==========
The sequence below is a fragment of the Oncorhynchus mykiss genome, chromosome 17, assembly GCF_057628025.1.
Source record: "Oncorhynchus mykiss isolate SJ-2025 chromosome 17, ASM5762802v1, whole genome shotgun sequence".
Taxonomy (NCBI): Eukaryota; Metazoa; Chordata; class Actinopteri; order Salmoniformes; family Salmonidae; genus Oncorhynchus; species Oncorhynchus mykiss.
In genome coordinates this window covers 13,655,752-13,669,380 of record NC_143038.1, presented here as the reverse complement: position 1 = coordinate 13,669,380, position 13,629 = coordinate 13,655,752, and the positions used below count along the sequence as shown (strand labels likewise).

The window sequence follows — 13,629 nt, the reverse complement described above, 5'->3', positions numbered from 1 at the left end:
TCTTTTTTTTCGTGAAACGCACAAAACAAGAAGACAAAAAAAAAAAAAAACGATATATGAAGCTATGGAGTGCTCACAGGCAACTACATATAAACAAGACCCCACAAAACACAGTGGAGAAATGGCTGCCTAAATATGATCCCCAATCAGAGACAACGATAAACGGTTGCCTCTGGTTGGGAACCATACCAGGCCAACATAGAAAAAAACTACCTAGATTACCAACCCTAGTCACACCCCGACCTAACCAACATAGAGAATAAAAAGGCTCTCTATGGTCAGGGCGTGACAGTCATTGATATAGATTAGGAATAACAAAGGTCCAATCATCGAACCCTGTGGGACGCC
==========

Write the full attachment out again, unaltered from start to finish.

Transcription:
The sequence below is a fragment of the Oncorhynchus mykiss genome, chromosome 17, assembly GCF_057628025.1.
Source record: "Oncorhynchus mykiss isolate SJ-2025 chromosome 17, ASM5762802v1, whole genome shotgun sequence".
Taxonomy (NCBI): Eukaryota; Metazoa; Chordata; class Actinopteri; order Salmoniformes; family Salmonidae; genus Oncorhynchus; species Oncorhynchus mykiss.
In genome coordinates this window covers 13,655,752-13,669,380 of record NC_143038.1, presented here as the reverse complement: position 1 = coordinate 13,669,380, position 13,629 = coordinate 13,655,752, and the positions used below count along the sequence as shown (strand labels likewise).

The window sequence follows — 13,629 nt, the reverse complement described above, 5'->3', positions numbered from 1 at the left end:
TCTTTTTTTTCGTGAAACGCACAAAACAAGAAGACAAAAAAAAAAAAAAACGATATATGAAGCTATGGAGTGCTCACAGGCAACTACATATAAACAAGACCCCACAAAACACAGTGGAGAAATGGCTGCCTAAATATGATCCCCAATCAGAGACAACGATAAACGGTTGCCTCTGGTTGGGAACCATACCAGGCCAACATAGAAAAAAACTACCTAGATTACCAACCCTAGTCACACCCCGACCTAACCAACATAGAGAATAAAAAGGCTCTCTATGGTCAGGGCGTGACAGTCATTGATATAGATTAGGAATAACAAAGGTCCAATCATCGAACCCTGTGGGACGCC